PhD Candidate in Mathematics Education
Coordinator of the EE Nano GK-12 Program
Former Science Posse Program Coordinator
Consultant, bby Publications, University of West Alabama
M.S. in Mathematics from the University of Wyoming
Thesis Topic: Reconstruction of Conductivity in Circular Networks.
B.S. in Mathematics from the University of Wyoming
- Multi-Prime RSA
- Prime Number Theorem
As related in the Trends in International Mathematics and Science Study, the United States consistently ranks outside the top ten when it comes to average mathematics scores. Perhaps more worrisome, between 1995 and 2007, while the top six countries greatly increased their average scores, the United States showed little change. One hypothesized reason for this is the continued decline of American's perception and attitude towards mathematics, that is the idea that only those naturally gifted at it can do math, and perhaps even more dangerous, the idea that it is ‘ok' to be bad at math. This poor math attitude is perhaps a significant factor in the comparatively low math achievement of students in the United States, which limits students' education and career options and makes it harder for the United States to compete an increasingly global world.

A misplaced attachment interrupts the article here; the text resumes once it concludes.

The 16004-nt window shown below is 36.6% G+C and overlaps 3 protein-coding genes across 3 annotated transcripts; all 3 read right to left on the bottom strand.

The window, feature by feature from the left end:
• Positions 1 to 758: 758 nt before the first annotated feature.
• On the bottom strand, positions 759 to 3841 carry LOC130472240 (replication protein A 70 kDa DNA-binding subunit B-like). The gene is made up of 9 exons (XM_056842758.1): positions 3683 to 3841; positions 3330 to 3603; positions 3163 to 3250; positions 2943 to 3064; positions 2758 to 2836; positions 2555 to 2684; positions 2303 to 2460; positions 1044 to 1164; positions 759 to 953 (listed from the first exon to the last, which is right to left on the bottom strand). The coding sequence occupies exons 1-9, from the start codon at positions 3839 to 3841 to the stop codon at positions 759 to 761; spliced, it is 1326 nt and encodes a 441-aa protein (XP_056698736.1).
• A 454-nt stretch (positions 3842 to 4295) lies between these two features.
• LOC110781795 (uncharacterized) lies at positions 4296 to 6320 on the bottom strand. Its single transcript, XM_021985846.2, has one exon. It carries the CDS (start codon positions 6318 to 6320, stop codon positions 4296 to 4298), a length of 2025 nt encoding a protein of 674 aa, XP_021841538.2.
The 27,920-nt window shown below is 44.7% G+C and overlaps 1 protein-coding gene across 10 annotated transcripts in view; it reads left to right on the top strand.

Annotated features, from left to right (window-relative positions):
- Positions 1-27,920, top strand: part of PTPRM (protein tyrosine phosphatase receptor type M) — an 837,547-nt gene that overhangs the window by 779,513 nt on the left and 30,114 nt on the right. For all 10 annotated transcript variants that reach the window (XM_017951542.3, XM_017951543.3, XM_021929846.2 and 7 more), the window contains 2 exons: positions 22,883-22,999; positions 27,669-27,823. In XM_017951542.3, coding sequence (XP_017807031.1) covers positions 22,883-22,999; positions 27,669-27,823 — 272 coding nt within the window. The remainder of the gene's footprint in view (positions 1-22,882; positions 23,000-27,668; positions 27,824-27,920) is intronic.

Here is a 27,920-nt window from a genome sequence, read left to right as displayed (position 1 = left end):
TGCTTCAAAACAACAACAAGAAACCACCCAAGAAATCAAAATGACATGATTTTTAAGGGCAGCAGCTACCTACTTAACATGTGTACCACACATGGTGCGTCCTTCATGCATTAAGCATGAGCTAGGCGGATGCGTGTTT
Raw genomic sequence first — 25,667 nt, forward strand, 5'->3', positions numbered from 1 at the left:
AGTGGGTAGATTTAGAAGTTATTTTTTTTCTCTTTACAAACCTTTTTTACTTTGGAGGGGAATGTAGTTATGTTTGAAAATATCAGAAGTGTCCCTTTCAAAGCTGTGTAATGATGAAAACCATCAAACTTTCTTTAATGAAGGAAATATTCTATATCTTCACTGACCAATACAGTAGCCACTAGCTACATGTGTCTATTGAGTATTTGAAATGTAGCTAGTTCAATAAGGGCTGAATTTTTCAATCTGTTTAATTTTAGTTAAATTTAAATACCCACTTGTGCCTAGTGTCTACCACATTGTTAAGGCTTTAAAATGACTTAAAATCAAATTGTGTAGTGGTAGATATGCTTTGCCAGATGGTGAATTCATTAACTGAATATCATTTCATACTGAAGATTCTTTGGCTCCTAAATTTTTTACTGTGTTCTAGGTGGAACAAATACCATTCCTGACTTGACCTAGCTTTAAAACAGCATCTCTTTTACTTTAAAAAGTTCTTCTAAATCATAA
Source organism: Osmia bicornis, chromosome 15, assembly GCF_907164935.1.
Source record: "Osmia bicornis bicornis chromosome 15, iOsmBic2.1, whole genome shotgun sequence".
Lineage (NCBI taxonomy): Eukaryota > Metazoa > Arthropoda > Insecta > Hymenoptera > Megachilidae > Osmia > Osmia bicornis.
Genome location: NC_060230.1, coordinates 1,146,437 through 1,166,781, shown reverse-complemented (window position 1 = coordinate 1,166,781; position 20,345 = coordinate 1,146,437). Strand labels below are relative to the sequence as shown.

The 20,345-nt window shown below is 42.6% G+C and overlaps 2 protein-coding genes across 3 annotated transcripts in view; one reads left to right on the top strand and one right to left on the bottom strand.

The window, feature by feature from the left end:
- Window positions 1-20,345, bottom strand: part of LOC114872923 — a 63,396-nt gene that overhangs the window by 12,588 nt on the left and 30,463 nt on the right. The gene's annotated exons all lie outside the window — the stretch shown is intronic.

How, however, is this devaluation of mathematics passed on from generation to generation? When is it that children develop a fear of mathematics? Perhaps it is something that is passed on at the earliest levels of education, from teacher to student in the elementary classroom. My research focuses on trying to discover what, if any, attitudes towards mathematics are passed down from teacher to student and how that transference affects the mathematical experience which consists of both a students beliefs and attitudes towards mathematics as well as their mathematical achievement or aptitude of the students.
Topics Megan can bring to your classroom:
You Can Never Escape Math
Why We Need Math in Everyday Life
Making and Breaking Codes
Global Positioning Units (GPS)